It was mid-February and I was 20 years old on one of my first stands. A college buddy’s father introduced me to coyote hunting and allowed me to tag along with him that day. It was a cold South Dakota morning with just a slight breeze. His trusty hunting partner, a border collie, ran around in front of us. While the border collie was running around, my buddy’s father let out 2 long howls and paused for a few minutes. I knew little to nothing about coyote hunting, but what I always saw on TV was the typical stand tactic wherein the hunter would let the rabbit squeal for 20 minutes and then get up and move to the next spot.
After a few minutes, my buddy’s father let out his 3rd lone howl. I watched his dog mill around 50 yards ahead of us and then heard him say “We have two coming hard at 12 o’clock.” I will never forget those words; my heart instantly raced with excitement. He let out a short whistle; this was his command for his dog to come back. His dog raced back to him and the coyotes kept coming on a complete sprint. They came within about 100 yards and stopped. I tried to contain my nerves but shot right over one of the coyote’s back. They took off without a scratch, but that stand and those 3 howls hooked me on coyote hunting from that day forward.
Fast forward 15 years and I’m still mesmerized by coyotes, the ultimate predator. I always hear about people going out hunting in the early and late fall with the rabbit stand tactic and constantly getting coyotes to respond. But then they go out in January, February, or March and just can’t call in a coyote. Just like any other species, you have to change your tactics to the season. January-March is breeding season for coyotes. Coyotes become territorial during this time. Don’t just get on a stand and go directly into a prey distress sound. Don’t get me wrong, you will still call coyotes in with the distressed prey sounds.
Coyotes do have to stay warm during the winter months, and the best way for them to stay warm is to eat! But we are calling to those “educated” coyotes that have heard the same prey song and dance before from previous hunters. So, a lot of times you get coyotes to respond but lock up just out of rifle range. During this time of the year, I almost always start with Coyote vocals. My pattern is usually a couple lone interrogation howls, with a two-minute pause after the 2nd howl. If nothing is coming in after 5-6 minutes, I move into a couple short challenge howls and barks. I do that a few times with approximately 1-2 minutes between howling sequences. After 12-14 minutes I move to Female and Male coyote challenge howls and barks. This is the most aggressive part of my stand sequence. This is like your buddy Triple Dog Daring you to do something while you were a kid. You get to a point where you have enough and you just do it; whether to shut them up or because you get upset and want to prove a point. Coyotes are the same way.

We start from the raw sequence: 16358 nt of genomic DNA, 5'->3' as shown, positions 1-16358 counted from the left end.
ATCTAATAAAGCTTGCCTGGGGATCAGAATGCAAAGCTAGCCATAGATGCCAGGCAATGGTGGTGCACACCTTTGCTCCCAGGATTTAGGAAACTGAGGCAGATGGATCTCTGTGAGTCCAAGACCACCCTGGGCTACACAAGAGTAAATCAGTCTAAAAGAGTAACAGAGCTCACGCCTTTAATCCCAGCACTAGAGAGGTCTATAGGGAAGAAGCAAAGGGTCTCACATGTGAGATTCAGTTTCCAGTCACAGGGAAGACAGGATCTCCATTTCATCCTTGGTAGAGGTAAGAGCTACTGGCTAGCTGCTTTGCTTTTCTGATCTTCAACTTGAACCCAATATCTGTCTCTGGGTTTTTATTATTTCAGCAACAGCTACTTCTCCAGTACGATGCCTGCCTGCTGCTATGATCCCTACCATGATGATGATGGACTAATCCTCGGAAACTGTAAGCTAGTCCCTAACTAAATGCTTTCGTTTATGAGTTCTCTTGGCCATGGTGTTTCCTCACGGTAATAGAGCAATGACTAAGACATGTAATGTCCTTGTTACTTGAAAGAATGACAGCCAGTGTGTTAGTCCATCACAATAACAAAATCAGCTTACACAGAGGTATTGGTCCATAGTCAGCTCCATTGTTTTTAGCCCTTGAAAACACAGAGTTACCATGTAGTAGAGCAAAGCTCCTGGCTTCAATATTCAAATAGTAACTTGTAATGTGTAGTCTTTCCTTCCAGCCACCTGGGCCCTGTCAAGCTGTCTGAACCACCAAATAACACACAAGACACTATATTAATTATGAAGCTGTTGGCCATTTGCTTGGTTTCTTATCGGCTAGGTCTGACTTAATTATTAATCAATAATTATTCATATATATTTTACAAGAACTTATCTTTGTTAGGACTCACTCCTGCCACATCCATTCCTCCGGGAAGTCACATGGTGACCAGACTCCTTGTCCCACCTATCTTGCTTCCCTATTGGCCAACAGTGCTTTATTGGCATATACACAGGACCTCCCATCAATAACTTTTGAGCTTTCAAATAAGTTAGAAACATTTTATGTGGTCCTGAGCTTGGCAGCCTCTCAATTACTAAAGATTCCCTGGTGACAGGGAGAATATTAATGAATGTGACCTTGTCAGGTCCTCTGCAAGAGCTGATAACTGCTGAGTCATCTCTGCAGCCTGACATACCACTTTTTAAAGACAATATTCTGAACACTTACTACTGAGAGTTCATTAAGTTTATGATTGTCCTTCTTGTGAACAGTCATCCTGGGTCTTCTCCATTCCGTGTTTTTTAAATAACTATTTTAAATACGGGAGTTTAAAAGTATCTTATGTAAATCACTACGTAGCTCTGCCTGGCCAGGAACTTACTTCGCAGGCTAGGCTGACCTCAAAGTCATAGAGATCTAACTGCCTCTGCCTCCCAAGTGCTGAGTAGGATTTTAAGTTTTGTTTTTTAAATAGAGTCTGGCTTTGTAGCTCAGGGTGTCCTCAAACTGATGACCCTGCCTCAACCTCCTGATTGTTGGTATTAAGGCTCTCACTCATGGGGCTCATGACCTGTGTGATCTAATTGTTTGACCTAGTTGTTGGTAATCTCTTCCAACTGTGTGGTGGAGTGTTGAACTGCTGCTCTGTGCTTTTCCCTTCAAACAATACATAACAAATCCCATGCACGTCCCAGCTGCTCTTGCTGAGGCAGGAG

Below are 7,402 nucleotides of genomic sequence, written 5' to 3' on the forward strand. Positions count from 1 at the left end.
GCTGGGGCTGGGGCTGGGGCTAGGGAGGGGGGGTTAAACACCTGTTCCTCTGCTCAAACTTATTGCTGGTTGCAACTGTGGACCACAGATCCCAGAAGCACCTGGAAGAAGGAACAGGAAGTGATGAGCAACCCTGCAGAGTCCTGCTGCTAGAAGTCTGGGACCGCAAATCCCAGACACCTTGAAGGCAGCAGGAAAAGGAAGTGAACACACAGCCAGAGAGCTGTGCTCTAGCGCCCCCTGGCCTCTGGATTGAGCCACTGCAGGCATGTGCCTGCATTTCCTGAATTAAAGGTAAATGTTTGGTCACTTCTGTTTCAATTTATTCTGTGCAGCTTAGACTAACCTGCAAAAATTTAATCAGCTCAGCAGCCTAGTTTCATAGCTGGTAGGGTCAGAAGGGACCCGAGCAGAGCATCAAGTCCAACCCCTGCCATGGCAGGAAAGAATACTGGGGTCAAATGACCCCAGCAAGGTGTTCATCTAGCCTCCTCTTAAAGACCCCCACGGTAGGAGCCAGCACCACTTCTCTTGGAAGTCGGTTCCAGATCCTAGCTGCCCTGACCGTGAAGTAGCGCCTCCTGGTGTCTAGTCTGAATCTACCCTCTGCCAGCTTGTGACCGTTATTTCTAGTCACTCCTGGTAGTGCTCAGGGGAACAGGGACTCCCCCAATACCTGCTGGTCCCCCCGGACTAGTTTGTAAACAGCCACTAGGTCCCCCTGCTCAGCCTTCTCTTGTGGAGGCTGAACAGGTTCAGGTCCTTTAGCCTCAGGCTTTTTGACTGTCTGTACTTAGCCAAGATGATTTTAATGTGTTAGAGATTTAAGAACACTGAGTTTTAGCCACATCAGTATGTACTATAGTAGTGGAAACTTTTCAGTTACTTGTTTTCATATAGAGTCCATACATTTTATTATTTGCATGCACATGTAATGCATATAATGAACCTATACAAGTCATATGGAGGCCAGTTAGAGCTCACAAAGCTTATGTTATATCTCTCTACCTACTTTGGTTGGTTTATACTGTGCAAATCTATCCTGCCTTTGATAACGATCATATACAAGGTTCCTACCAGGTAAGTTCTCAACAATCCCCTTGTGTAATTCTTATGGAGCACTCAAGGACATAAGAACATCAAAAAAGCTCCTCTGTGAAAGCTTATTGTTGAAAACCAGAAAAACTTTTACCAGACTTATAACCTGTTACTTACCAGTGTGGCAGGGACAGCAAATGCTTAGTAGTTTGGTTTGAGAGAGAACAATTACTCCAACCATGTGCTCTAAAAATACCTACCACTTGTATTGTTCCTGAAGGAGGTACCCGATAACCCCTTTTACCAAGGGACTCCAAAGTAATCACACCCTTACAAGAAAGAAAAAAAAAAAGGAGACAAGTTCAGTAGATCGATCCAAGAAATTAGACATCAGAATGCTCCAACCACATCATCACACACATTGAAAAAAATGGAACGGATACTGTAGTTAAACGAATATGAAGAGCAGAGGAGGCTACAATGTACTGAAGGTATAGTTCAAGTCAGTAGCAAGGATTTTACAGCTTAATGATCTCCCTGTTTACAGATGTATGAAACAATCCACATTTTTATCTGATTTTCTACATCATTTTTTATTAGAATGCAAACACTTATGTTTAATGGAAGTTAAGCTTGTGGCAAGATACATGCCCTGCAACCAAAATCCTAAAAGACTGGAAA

More often than not they respond to see what is going on in their territory and to respond to a fight. That is when a 2nd caller or an E-caller comes in handy. I continue the male and female challenges until the 20-minute mark. If I still get no response I always end the stand on Pup Distress. I do this for the winter months but also during fall months. Whether it is motherly instinct or not, the pup distress always brings in a couple coyotes each year that just weren’t responding to the typical distress or coyote vocalization sounds. I often refer to this time of the year as PRIMETIME! It can be some the best calling times of the year. The coyotes are often the most aggressive.
Another reason I refer to this season as PRIMETIME is for obvious reasons…. its winter! Winter months are obviously the coldest months of the year, so coyote pelts become the thickest and highest quality. Be aware that come March you will start to see some coyotes start to “rub” their winter coats in some climates. A prime coyote harvested from certain regions can fetch anywhere from $20-80 per animal. There are even some states that have bounties on coyotes throughout the year. The purpose of the bounty is to help lower big game mortality rates by lowering the coyote population.
So after your big game hunting season comes to end don’t hang up your predator rifle, prime time is just beginning! Like all hunting tips, take it with a grain of salt. Try patterns out for yourself in the area you hunt. A coyote may respond differently one day to the next, or even from one region to the next. This is a great time to hunt predators during your typical “offseason.” So put your cold gear on, dial in your gun, and grab your howler. I promise once you howl your first coyote in, you will be hooked for life!